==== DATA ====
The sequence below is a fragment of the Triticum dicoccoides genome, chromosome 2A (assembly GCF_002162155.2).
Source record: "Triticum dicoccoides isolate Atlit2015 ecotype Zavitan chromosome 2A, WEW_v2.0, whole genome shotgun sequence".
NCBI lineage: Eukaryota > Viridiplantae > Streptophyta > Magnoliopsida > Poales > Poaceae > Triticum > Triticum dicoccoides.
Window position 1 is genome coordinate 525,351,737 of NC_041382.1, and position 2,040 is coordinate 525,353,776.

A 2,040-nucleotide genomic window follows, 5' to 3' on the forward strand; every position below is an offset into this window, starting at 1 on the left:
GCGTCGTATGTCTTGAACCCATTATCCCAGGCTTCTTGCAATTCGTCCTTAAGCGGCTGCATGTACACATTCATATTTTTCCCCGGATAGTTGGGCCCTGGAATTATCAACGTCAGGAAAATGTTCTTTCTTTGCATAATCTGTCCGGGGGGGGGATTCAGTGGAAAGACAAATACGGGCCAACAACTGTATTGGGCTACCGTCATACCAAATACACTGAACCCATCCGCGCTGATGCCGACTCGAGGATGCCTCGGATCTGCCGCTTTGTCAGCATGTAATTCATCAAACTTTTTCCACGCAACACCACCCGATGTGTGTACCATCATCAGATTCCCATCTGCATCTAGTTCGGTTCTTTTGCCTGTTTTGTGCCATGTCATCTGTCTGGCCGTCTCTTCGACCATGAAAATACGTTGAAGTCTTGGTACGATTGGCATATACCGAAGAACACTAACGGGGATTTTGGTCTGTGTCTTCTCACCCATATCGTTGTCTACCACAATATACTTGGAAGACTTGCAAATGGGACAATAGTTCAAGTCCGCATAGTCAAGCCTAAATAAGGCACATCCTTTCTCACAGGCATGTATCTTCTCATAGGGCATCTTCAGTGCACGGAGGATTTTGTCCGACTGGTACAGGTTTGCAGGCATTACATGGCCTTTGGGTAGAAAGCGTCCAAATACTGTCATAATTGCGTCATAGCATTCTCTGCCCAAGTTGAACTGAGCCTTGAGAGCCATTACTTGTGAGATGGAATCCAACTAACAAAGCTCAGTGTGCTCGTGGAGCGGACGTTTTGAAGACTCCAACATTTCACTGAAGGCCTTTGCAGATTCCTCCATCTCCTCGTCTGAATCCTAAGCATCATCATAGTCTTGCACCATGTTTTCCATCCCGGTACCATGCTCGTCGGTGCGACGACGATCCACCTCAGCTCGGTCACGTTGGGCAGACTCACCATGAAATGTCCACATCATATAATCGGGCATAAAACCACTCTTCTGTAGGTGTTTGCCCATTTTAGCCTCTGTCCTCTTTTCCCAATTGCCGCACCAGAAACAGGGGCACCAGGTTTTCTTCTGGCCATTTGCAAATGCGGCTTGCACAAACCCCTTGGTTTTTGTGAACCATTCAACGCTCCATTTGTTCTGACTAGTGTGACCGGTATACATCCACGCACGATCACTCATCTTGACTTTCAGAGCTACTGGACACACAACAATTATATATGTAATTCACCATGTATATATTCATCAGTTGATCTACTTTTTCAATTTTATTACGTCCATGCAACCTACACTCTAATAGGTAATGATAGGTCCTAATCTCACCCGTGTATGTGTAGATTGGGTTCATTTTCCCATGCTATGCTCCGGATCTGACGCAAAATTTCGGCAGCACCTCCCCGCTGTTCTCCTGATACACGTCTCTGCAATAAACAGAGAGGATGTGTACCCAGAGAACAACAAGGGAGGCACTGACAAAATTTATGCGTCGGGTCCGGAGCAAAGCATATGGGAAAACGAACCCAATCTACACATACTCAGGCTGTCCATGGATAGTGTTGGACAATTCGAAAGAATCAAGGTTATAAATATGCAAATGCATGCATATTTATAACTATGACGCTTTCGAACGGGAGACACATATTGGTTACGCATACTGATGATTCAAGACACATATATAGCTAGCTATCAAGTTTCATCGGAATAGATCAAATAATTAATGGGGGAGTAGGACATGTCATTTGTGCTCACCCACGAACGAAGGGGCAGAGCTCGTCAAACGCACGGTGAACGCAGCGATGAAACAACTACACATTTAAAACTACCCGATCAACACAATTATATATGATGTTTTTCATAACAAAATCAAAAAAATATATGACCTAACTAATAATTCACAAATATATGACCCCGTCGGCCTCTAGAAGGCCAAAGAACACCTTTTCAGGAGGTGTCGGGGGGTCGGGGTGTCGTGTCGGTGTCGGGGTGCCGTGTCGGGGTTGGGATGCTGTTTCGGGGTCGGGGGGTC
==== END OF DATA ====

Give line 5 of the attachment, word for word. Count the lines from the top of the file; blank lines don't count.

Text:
A 2,040-nucleotide genomic window follows, 5' to 3' on the forward strand; every position below is an offset into this window, starting at 1 on the left: